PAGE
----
Criticism of China’s actions in Xinjiang grows at United Nations


(Bloomberg) – A group of 43 countries on Thursday denounced China’s human rights record at the United Nations, criticizing Beijing for its detention of Uyghurs in the western Xinjiang region.

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While the predominantly Western group of nations criticizes China every year in the United Nations General Assembly’s human rights committee, that rebuke has been joined for the first time this year by nations like Turkey, Eswatini and Liberia. New additions to last year’s group, which included 39 countries, help push back against Chinese claims that the reprimand is part of a Western effort to prevent China from recovering.

“We have seen a growing number of reports of widespread and systematic human rights violations, including reports documenting acts of torture or cruel, inhuman and degrading treatment or punishment, forced sterilization, sexual and gender-based violence and separation forced children, ”said the French ambassador. Nicolas de Rivière said on behalf of the group. “Widespread surveillance continues to disproportionately target Uyghurs and members of other minorities.”

Zhang Jun, Chinese ambassador to the UN, called the criticism unfounded and lambasted the group for seeking to interfere in China’s internal affairs.

The international community has pressured China for its treatment of Uyghur Muslims in Xinjiang, where the UN estimates that hundreds of thousands of members of the ethnic minority have been held in “re-education camps”. Beijing defended the camps as “vocational education centers” intended to “purge ideological diseases,” including terrorism and religious extremism.

Who are the Uyghurs and why is China locking them up? : QuickTake

The group further called on China to allow “immediate, meaningful and unimpeded access to Xinjiang for independent observers,” including the Office of the United Nations High Commissioner for Human Rights. The group also called on countries not to return asylum seekers from Xinjiang in light of the “human rights situation” there.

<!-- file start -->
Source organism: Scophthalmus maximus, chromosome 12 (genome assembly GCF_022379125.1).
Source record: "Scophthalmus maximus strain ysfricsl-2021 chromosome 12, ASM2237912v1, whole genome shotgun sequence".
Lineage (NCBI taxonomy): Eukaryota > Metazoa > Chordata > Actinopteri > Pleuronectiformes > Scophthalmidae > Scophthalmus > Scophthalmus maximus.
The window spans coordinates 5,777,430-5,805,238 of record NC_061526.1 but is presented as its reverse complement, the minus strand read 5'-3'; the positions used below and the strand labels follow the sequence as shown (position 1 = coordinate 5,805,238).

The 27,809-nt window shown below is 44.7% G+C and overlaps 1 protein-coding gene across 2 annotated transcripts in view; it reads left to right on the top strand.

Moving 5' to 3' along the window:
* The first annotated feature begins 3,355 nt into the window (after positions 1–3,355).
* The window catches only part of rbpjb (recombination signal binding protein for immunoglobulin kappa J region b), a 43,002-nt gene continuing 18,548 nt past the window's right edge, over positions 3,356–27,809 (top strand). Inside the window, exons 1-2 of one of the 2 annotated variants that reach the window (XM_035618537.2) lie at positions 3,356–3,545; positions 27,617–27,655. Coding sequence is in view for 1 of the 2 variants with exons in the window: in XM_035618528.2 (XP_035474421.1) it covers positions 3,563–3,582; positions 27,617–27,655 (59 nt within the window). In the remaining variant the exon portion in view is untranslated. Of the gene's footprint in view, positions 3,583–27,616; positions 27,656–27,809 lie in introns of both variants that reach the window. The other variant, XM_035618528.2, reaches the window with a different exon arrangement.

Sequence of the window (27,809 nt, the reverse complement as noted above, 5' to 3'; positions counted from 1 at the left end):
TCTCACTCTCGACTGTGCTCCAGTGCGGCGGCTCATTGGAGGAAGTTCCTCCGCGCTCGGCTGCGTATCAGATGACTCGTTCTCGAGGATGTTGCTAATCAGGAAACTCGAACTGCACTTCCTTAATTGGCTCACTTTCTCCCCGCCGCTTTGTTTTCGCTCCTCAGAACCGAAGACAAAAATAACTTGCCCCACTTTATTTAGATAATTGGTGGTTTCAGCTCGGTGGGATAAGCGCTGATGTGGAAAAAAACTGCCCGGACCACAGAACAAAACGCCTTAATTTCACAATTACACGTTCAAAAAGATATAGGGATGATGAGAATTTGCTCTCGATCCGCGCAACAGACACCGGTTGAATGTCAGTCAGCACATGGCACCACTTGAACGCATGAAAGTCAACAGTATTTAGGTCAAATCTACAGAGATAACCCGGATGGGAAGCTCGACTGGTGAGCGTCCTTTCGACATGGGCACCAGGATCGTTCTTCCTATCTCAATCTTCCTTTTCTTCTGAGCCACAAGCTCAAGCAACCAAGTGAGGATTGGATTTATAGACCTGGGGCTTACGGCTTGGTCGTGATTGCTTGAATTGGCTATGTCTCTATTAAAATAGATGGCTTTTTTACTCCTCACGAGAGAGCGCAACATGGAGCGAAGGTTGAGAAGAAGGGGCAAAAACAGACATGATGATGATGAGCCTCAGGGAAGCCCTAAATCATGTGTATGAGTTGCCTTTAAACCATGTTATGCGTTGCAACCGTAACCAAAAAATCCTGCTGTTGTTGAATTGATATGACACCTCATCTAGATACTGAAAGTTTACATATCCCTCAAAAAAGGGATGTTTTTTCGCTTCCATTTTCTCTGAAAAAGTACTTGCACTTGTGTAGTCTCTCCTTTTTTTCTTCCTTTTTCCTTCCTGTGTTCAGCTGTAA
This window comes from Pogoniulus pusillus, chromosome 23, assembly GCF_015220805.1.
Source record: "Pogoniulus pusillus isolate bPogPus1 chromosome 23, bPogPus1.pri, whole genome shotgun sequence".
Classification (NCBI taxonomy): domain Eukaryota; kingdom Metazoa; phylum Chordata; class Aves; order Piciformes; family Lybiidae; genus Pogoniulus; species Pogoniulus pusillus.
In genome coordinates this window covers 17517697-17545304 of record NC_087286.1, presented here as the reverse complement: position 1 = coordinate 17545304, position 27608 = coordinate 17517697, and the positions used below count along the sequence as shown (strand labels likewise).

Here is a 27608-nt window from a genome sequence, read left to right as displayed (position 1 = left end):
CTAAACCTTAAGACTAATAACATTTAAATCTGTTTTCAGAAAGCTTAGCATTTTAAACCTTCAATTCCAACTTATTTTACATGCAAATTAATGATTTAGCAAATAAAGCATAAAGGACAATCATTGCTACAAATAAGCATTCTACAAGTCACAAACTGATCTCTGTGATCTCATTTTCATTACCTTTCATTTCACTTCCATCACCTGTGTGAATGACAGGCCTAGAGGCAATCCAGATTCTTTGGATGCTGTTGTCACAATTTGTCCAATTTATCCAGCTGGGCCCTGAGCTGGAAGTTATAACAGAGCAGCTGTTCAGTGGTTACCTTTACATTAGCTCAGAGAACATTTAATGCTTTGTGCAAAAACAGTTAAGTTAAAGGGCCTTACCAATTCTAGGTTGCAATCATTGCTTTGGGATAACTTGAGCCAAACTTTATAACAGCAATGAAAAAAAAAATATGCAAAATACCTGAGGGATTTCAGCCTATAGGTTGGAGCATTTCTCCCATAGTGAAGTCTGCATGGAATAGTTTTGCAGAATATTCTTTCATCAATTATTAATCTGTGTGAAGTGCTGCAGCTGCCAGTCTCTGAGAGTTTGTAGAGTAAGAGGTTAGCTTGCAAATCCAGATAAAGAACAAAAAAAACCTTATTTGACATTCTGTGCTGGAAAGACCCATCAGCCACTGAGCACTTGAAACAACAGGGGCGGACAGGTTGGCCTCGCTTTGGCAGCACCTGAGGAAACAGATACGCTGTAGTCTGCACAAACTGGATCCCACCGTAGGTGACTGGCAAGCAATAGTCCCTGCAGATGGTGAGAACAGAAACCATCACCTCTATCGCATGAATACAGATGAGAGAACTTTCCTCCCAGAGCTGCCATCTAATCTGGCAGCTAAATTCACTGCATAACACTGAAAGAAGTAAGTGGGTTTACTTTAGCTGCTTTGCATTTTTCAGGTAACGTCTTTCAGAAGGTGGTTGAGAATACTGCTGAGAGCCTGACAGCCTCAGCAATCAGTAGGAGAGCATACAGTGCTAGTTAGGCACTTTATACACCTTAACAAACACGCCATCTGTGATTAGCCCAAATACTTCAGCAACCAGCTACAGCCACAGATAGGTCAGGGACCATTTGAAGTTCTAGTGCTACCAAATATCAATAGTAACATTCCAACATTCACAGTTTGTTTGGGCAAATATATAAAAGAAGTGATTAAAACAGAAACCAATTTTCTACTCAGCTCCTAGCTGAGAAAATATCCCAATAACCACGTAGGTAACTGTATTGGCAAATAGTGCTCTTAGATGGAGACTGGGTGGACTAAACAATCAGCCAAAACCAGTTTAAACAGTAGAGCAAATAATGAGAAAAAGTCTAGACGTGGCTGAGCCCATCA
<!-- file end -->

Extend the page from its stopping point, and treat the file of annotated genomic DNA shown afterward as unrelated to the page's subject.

Louis Charbonneau, UN director for Human Rights Watch, said the UN statement is important because “for the first time, all UN regional groups have joined in calling for an end to violations. in Xinjiang and to UN investigators for immediate access. UN member states should establish an international commission of inquiry to formally investigate alleged crimes against humanity in Xinjiang and recommend ways to hold those responsible to account. “

The UN move comes after U.S. lawmakers on Wednesday questioned U.S. customs and border protection over the enforcement of the ban on cotton imports from China’s Xinjiang region, saying the next season of The National Basketball Association is raising concerns about endorsement deals some athletes have with Chinese sportswear companies.

The Biden administration has upheld a statement made on the last full day of the Trump administration that China was committing “genocide” in Xinjiang, a move denounced by officials in Beijing.

In May, Europe suspended ratification of an investment pact with China, after the two sides traded tit for tat sanctions against Xinjiang. The European Parliament subsequently adopted a resolution urging a boycott of next year’s Olympic Winter Games in Beijing over the issue.

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